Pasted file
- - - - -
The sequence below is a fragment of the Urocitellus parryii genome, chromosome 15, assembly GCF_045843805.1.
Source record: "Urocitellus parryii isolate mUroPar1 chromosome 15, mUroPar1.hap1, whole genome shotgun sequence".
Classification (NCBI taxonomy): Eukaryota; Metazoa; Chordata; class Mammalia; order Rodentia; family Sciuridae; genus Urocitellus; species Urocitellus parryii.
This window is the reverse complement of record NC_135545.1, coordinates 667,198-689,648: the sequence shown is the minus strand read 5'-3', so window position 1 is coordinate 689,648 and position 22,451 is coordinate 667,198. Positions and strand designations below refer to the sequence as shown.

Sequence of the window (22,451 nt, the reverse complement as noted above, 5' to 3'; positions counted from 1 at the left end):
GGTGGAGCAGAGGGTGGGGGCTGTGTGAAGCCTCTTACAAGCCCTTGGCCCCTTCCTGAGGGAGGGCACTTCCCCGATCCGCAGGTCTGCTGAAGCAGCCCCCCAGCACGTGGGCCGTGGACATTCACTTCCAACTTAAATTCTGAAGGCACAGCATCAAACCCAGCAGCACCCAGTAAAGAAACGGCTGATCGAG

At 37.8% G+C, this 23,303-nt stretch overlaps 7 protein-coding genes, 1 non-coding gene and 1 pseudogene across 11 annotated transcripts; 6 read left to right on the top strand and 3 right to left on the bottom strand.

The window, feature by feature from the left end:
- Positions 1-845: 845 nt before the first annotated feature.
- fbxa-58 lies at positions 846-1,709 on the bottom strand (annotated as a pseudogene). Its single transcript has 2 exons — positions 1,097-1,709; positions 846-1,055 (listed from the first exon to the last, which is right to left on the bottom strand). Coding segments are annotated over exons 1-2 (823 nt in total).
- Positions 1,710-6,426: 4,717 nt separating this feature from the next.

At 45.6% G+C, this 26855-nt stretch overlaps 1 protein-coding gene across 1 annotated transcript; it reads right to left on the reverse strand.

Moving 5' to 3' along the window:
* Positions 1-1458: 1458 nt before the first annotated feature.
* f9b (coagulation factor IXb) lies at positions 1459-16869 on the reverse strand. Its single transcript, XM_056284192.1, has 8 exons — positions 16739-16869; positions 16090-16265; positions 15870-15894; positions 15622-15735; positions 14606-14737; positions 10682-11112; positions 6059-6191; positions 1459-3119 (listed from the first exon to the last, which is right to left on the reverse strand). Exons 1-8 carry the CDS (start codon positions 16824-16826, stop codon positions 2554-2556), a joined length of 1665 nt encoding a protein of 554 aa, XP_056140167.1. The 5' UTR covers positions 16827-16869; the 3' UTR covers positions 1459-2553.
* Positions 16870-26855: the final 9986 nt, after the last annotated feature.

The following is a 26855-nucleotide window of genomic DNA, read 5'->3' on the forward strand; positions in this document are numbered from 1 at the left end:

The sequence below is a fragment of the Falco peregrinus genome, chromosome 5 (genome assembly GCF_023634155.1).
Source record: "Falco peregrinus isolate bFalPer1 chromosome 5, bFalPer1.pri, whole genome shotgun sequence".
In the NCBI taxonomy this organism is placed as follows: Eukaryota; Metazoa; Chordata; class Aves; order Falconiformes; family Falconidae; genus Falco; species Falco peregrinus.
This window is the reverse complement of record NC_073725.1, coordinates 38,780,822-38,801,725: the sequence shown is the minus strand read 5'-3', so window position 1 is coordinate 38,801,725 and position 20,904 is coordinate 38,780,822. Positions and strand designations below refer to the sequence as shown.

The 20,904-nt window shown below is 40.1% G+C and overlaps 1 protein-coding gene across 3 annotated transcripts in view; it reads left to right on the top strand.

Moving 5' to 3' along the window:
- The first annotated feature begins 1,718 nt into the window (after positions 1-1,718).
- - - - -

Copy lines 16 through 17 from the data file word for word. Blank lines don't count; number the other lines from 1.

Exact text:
* Positions 16870-26855: the final 9986 nt, after the last annotated feature.

The following is a 26855-nucleotide window of genomic DNA, read 5'->3' on the forward strand; positions in this document are numbered from 1 at the left end: